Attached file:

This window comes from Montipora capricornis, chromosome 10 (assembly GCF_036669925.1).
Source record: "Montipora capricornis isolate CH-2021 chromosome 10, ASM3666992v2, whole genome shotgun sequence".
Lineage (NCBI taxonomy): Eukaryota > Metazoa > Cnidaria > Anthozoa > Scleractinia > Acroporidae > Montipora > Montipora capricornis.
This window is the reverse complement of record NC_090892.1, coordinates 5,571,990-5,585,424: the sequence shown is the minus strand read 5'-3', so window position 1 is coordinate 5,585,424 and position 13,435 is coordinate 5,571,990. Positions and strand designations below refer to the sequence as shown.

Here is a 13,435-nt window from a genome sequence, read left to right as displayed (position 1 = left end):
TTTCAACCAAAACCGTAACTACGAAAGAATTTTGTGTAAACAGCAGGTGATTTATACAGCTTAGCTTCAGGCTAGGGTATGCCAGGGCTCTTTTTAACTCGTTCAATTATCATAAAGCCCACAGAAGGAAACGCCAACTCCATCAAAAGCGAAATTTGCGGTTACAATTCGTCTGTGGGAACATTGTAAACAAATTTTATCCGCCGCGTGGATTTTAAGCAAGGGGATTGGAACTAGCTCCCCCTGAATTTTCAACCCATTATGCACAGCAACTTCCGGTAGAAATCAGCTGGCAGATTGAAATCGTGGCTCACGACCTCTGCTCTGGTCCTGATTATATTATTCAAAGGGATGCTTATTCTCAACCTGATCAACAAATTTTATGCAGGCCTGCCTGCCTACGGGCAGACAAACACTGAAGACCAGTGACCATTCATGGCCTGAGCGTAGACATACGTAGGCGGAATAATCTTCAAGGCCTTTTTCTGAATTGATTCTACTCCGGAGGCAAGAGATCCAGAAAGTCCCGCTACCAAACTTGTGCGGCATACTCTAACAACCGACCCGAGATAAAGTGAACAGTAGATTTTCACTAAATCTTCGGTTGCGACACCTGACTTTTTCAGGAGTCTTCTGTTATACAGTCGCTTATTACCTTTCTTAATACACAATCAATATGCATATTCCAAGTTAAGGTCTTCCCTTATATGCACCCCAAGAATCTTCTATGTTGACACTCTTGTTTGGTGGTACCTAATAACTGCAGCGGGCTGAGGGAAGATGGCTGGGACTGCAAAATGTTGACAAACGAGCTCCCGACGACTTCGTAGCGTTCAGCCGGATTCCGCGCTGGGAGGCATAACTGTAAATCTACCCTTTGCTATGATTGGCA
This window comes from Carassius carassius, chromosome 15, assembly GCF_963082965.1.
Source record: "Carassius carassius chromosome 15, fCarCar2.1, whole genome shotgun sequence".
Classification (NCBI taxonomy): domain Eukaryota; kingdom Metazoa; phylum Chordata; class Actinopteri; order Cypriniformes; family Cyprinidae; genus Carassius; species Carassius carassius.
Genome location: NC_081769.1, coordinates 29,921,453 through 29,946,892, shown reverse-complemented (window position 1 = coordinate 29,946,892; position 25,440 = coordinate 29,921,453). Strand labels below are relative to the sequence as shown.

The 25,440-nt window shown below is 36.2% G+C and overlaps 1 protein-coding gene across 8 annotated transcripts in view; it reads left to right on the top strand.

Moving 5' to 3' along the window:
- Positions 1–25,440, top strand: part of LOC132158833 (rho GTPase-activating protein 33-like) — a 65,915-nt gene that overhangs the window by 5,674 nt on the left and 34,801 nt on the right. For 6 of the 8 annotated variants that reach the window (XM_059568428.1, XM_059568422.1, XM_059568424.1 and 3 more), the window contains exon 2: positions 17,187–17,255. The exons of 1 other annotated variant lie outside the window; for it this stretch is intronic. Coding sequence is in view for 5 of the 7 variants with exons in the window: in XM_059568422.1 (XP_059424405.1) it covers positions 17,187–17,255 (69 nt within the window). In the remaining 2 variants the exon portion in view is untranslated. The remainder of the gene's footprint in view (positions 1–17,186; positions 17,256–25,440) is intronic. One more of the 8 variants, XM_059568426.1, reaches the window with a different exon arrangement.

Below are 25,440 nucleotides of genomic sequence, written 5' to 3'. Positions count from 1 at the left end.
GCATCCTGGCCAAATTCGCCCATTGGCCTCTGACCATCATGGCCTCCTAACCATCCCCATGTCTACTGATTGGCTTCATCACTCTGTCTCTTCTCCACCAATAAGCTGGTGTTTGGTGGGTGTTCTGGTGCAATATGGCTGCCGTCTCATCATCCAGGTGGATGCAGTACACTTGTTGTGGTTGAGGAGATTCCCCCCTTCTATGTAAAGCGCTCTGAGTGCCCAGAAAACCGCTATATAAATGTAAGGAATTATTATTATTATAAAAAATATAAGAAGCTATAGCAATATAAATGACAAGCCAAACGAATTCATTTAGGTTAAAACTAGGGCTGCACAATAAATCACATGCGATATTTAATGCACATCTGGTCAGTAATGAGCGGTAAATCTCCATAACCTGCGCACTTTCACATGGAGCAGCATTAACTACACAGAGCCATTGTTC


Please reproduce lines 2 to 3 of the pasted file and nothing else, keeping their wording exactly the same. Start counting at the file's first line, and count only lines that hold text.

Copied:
Source record: "Montipora capricornis isolate CH-2021 chromosome 10, ASM3666992v2, whole genome shotgun sequence".
Lineage (NCBI taxonomy): Eukaryota > Metazoa > Cnidaria > Anthozoa > Scleractinia > Acroporidae > Montipora > Montipora capricornis.